The UK officially enters recession for the first time in 11 years, according to leading macroeconomic influencers

13 August 2020 (Last Updated August 13th, 2020 07:40)
The UK officially enters recession for the first time in 11 years, according to leading macroeconomic influencers

The UK economy is entering recession, having recorded its biggest contraction in history in Q2 due to the Covid-19 pandemic. Experts believe the worst is over and the economy is showing signs of recovery. The government should focus on the steps needed for maintain and improve the recovery. Macroeconomic influencers share their views on the Covid -19 impact.

Linda Yueh

Linda Yueh, an economist at the University of Oxford, tweeted on the UK officially entering the largest recession for the first time in 11 years. The lockdown measures implemented due to the Covid-19 pandemic caused the UK GDP to contract by 20.4% in the second quarter of 2020.

A video in the tweet includes views expressed by Rupert Harrison, an economist, on how the recession is deeper than expected but the economy is showing signs of a V-shaped recovery. The majority of the sectors that were impacted by the lockdown measures are shown to be bouncing back. The full recovery of the economy and decline in unemployment still remains uncertain, Harrison added.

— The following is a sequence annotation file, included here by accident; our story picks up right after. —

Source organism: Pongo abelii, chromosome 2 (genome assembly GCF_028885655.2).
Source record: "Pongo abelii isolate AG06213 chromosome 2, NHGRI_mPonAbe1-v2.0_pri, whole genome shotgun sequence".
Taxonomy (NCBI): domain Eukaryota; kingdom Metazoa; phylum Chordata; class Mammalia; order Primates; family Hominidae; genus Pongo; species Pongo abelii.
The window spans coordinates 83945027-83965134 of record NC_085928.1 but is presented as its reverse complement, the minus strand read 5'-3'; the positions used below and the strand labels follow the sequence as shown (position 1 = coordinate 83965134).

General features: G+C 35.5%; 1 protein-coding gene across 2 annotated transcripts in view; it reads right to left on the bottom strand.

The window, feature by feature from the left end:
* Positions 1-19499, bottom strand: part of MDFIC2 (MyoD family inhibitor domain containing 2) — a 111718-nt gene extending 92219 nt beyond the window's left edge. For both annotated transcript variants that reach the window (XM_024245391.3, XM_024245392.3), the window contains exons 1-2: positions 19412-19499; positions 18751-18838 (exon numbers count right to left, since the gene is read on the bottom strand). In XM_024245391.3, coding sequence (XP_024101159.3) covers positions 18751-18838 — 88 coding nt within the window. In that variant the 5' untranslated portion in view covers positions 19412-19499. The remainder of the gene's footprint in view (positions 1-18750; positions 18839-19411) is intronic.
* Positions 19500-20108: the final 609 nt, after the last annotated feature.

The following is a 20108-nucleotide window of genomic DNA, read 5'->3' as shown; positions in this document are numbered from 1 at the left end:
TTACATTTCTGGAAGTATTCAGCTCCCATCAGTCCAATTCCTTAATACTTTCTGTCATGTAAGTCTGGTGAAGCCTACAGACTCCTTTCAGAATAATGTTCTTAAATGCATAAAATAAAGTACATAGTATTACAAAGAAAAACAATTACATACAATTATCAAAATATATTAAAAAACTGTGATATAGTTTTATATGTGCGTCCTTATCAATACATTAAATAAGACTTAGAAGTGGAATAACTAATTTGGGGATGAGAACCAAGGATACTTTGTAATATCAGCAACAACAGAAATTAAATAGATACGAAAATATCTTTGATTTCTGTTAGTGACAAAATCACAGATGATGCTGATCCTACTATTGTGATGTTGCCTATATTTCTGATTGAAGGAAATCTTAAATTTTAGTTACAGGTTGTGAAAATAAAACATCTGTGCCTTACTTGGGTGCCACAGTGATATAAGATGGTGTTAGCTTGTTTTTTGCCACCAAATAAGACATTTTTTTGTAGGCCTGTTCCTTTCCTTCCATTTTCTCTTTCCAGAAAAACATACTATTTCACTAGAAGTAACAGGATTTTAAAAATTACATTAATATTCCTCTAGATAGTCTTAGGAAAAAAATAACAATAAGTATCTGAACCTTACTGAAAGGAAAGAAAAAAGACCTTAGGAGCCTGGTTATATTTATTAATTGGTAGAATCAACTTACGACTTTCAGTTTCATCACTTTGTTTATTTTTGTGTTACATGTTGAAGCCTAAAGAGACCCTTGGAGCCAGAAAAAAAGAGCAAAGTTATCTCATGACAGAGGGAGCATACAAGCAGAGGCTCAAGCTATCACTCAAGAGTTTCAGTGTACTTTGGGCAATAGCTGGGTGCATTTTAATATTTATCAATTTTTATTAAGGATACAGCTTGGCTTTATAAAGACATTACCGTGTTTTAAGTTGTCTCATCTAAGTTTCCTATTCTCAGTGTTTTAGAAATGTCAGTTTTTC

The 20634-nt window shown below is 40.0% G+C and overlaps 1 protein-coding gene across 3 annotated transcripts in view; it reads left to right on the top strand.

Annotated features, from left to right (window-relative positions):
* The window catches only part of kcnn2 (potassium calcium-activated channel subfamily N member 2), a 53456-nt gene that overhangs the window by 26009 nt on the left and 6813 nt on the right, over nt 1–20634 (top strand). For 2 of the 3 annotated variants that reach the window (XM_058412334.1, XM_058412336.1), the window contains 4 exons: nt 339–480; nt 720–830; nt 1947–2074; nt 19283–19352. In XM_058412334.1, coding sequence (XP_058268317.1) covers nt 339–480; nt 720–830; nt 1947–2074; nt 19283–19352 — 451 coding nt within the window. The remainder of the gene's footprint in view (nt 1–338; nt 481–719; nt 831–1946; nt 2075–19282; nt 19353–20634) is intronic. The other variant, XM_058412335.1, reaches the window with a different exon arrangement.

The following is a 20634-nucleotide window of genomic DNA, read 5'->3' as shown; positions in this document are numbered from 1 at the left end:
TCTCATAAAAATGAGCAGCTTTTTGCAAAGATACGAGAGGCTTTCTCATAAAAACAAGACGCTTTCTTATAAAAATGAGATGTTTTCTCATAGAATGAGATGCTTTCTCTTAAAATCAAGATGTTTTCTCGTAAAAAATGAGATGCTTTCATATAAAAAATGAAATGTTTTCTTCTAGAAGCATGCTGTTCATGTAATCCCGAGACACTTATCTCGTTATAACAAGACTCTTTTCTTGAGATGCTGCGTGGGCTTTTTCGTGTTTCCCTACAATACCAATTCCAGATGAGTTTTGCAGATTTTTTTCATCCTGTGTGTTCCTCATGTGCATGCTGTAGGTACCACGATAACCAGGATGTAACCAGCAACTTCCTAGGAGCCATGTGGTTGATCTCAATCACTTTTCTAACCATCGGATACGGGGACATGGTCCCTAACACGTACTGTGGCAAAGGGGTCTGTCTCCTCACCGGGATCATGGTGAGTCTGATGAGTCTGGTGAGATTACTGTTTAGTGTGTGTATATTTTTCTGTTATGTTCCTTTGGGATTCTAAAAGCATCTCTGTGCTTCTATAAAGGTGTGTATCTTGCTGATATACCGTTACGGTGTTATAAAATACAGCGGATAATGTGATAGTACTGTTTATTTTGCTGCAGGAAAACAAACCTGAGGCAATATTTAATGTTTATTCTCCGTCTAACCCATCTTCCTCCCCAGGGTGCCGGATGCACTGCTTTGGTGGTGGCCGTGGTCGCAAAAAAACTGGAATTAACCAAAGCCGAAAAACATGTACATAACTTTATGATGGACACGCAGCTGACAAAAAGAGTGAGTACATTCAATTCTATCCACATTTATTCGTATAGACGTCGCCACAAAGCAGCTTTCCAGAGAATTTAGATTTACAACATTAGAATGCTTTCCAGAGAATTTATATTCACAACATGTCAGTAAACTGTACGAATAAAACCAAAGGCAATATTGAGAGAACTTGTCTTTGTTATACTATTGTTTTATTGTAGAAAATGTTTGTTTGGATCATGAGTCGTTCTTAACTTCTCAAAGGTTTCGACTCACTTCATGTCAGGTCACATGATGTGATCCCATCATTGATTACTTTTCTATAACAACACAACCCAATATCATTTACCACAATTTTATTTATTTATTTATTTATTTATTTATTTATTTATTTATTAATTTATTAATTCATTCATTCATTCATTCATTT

Stephany Griffith-Jones

Stephany Griffith-Jones, an economist specialising on financial crises, tweeted on how the GDP contraction of the UK economy at 20.4% is in line with the estimates provided by the Bank of England at 21%.

The tweet also includes a comparison of the GDP contraction across the world in Q2. Contraction of the UK GDP is the worst compared to other countries and is second only to Spain and twice as severe as the US.

Christophe Barraud

Christophe Barraud, an economist and strategist, shared an article on the stimulus impasse in the US. Despite the Federal Reserve considering that another round of stimulus is vital for the recovery of the US economy, Republicans and Democrats are yet to reach a consensus on a stimulus package.

Republicans want the Democrats to reduce their demands for state and local aid to restart discussions. The impasse is expected to continue until September, which could worsen the economic downturn in the country.

Adam Posen

Adam Posen, president of Peterson Institute for International Economics, shared an article on how the pandemic is increasing purchases by sovereign wealth funds (SWFs). Designed to diversify the investments made by Saudi Arabia, these funds have the potential to expand their authoritarian rule over the population in other countries.

Oil rich countries such as Saudi Arabia have failed to diversify their economies and face an uncertain future once their oil reserves are gone. SWFs act as a buffer and enable them to diversify their non-resource asset base. The purchases made by SWFs may have long-term effects that can heighten geo-political tensions.